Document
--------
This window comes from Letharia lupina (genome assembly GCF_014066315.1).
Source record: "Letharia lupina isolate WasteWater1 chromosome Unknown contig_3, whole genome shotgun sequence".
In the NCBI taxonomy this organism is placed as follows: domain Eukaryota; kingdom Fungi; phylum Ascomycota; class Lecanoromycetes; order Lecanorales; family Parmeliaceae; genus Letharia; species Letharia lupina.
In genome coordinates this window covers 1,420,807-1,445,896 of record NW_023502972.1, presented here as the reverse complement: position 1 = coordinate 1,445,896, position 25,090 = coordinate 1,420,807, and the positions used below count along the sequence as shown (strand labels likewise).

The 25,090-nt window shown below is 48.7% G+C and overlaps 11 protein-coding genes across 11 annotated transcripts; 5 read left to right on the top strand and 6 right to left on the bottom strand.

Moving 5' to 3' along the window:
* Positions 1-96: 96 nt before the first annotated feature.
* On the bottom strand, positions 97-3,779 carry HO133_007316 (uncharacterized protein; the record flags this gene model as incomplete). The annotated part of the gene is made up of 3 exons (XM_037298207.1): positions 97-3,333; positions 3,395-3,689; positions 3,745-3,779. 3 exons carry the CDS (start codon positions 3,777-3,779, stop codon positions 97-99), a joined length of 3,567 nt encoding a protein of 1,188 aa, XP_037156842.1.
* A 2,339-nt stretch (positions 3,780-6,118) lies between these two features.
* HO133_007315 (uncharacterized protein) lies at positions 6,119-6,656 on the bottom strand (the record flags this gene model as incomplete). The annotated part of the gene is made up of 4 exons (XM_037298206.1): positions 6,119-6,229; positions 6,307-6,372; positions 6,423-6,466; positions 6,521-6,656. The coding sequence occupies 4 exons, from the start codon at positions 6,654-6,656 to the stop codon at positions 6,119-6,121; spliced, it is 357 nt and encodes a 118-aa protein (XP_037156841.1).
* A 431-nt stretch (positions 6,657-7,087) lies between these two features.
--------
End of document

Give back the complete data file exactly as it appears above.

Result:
This window comes from Letharia lupina (genome assembly GCF_014066315.1).
Source record: "Letharia lupina isolate WasteWater1 chromosome Unknown contig_3, whole genome shotgun sequence".
In the NCBI taxonomy this organism is placed as follows: domain Eukaryota; kingdom Fungi; phylum Ascomycota; class Lecanoromycetes; order Lecanorales; family Parmeliaceae; genus Letharia; species Letharia lupina.
In genome coordinates this window covers 1,420,807-1,445,896 of record NW_023502972.1, presented here as the reverse complement: position 1 = coordinate 1,445,896, position 25,090 = coordinate 1,420,807, and the positions used below count along the sequence as shown (strand labels likewise).

The 25,090-nt window shown below is 48.7% G+C and overlaps 11 protein-coding genes across 11 annotated transcripts; 5 read left to right on the top strand and 6 right to left on the bottom strand.

Moving 5' to 3' along the window:
* Positions 1-96: 96 nt before the first annotated feature.
* On the bottom strand, positions 97-3,779 carry HO133_007316 (uncharacterized protein; the record flags this gene model as incomplete). The annotated part of the gene is made up of 3 exons (XM_037298207.1): positions 97-3,333; positions 3,395-3,689; positions 3,745-3,779. 3 exons carry the CDS (start codon positions 3,777-3,779, stop codon positions 97-99), a joined length of 3,567 nt encoding a protein of 1,188 aa, XP_037156842.1.
* A 2,339-nt stretch (positions 3,780-6,118) lies between these two features.
* HO133_007315 (uncharacterized protein) lies at positions 6,119-6,656 on the bottom strand (the record flags this gene model as incomplete). The annotated part of the gene is made up of 4 exons (XM_037298206.1): positions 6,119-6,229; positions 6,307-6,372; positions 6,423-6,466; positions 6,521-6,656. The coding sequence occupies 4 exons, from the start codon at positions 6,654-6,656 to the stop codon at positions 6,119-6,121; spliced, it is 357 nt and encodes a 118-aa protein (XP_037156841.1).
* A 431-nt stretch (positions 6,657-7,087) lies between these two features.